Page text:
Late Tuscaloosa native Edgar Ross was inducted in the Alabama Boxing Hall of Fame this week, joining eleven others in the 2022 class, per a report from WVUA 23. Ross was inducted under the "Old-timer" category, which celebrates those whose most recent professional fight came over 40 years ago.

Ross, better known as "Mad Dog" during his fighting days, grew up in the Druid City and despite his brother, Ronnie, playing wide receiver for the Auburn Tigers, was said to be "too violent for football" by his childhood friends.

Often finding himself in and out of fights around the streets of Tuscaloosa, Ross actually began his amateur career on the recommendation of a local county sheriff who had witnessed one of his unsanctioned fights.

Ross entered the ring just twice before his career would come to a brief halt in the late 60s after he enlisted in the Navy and served in the Vietnam War. Once he made his return; however, the domination began.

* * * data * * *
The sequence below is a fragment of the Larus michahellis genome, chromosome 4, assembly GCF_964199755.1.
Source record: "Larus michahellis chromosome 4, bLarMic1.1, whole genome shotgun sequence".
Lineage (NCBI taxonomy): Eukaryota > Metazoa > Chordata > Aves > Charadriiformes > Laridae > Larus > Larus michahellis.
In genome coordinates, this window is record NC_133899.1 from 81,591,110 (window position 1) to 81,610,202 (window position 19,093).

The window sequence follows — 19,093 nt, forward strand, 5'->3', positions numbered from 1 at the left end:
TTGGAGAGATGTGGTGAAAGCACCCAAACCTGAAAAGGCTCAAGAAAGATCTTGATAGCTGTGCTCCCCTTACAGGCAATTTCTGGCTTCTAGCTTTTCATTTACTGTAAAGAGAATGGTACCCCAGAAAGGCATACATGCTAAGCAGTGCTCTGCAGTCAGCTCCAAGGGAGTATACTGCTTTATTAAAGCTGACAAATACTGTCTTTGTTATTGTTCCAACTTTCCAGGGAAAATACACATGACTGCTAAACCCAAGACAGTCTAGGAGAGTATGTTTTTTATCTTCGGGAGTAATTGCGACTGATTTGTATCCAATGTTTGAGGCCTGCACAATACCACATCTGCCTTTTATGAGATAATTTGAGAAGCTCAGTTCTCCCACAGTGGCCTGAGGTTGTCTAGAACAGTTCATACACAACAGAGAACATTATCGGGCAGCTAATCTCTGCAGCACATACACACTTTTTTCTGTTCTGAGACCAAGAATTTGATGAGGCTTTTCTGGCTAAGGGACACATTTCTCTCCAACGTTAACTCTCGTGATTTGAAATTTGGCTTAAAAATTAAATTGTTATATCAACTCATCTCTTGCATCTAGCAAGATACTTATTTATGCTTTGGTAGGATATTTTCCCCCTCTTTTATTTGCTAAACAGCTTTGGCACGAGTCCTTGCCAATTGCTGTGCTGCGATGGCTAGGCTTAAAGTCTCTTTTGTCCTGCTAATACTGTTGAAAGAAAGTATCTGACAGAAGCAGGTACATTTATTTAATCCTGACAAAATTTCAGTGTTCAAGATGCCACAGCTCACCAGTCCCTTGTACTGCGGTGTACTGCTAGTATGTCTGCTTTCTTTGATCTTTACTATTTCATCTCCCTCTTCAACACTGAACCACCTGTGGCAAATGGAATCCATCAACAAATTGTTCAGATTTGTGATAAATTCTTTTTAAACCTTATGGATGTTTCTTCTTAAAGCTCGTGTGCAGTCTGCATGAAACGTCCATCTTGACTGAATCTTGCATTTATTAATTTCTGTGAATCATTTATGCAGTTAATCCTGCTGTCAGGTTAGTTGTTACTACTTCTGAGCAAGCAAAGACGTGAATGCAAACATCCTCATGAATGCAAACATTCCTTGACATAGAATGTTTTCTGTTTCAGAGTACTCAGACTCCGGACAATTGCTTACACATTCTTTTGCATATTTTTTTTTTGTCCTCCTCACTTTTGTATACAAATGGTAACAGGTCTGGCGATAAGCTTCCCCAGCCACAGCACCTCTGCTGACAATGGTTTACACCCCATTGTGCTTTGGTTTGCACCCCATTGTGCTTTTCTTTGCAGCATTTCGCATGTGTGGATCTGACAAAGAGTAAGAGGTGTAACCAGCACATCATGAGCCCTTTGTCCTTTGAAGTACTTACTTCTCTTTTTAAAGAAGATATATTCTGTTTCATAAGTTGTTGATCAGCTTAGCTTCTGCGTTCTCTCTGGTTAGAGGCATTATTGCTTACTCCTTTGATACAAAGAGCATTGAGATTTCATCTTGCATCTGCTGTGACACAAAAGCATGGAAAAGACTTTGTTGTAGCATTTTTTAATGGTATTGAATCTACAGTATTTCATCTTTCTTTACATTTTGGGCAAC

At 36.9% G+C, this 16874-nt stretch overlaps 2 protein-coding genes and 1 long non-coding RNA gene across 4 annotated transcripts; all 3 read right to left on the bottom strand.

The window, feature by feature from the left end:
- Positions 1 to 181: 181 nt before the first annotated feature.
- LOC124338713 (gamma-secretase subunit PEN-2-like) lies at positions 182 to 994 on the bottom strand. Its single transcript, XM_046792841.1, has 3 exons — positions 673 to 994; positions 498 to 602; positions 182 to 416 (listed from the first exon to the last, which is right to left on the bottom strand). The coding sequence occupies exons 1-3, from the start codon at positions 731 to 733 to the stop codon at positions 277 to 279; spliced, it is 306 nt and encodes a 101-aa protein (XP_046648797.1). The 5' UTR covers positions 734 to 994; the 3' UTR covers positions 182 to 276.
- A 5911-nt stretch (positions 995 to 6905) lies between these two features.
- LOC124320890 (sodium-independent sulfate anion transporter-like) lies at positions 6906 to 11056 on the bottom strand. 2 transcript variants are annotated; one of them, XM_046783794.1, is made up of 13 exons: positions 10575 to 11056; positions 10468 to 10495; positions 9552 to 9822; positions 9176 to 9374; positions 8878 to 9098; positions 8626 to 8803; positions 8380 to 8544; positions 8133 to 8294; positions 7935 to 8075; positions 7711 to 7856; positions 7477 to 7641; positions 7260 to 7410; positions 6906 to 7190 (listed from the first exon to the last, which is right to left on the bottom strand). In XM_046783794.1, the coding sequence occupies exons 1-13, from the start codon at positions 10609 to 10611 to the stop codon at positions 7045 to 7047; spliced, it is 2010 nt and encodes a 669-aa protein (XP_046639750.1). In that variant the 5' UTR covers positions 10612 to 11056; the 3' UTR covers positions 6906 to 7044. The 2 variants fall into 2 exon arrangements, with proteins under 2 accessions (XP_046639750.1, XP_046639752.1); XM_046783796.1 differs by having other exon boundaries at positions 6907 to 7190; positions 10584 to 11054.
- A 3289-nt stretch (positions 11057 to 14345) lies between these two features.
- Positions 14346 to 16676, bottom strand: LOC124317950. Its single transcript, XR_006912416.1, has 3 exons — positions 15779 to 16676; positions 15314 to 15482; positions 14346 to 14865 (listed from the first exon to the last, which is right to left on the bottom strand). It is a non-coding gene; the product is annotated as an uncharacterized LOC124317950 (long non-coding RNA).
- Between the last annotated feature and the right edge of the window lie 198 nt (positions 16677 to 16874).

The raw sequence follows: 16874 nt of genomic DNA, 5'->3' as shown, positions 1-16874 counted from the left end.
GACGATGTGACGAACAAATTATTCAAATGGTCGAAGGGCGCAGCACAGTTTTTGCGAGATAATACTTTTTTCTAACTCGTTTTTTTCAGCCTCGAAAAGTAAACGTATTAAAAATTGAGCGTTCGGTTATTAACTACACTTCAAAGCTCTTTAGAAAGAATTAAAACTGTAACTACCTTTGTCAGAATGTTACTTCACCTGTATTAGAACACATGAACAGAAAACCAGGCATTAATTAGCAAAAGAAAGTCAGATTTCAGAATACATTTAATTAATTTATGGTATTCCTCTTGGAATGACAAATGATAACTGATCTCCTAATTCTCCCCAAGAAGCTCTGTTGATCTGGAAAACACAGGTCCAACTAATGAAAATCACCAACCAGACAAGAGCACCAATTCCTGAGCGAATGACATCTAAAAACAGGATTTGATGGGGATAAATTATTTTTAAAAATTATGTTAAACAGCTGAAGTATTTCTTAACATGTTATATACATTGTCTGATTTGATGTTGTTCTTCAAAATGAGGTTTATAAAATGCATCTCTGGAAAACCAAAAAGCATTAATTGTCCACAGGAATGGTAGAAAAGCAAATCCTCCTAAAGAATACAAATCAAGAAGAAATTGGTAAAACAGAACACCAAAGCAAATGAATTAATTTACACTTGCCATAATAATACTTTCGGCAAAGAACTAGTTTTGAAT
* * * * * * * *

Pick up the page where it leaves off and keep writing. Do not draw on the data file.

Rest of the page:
As an amateur, Ross compiled a record of 24-4 and even won the state's Golden Glove competition. As a professional, his streak of dominance continued, putting together a 57-2-1 record with 41 knockouts.

Ross' retirement came in 1979 after suffering a knockout loss to Tony Chiaverini in a junior middleweight title bout. The then 30-year old boxer cited lingering head trauma and ongoing problems from the Chiaverini loss in a letter penned to the Tuscaloosa News that officially announced his retirement.

The legendary figure in Alabama sports history passed away in 2012 at the age of 62 while living in Dothan, AL.

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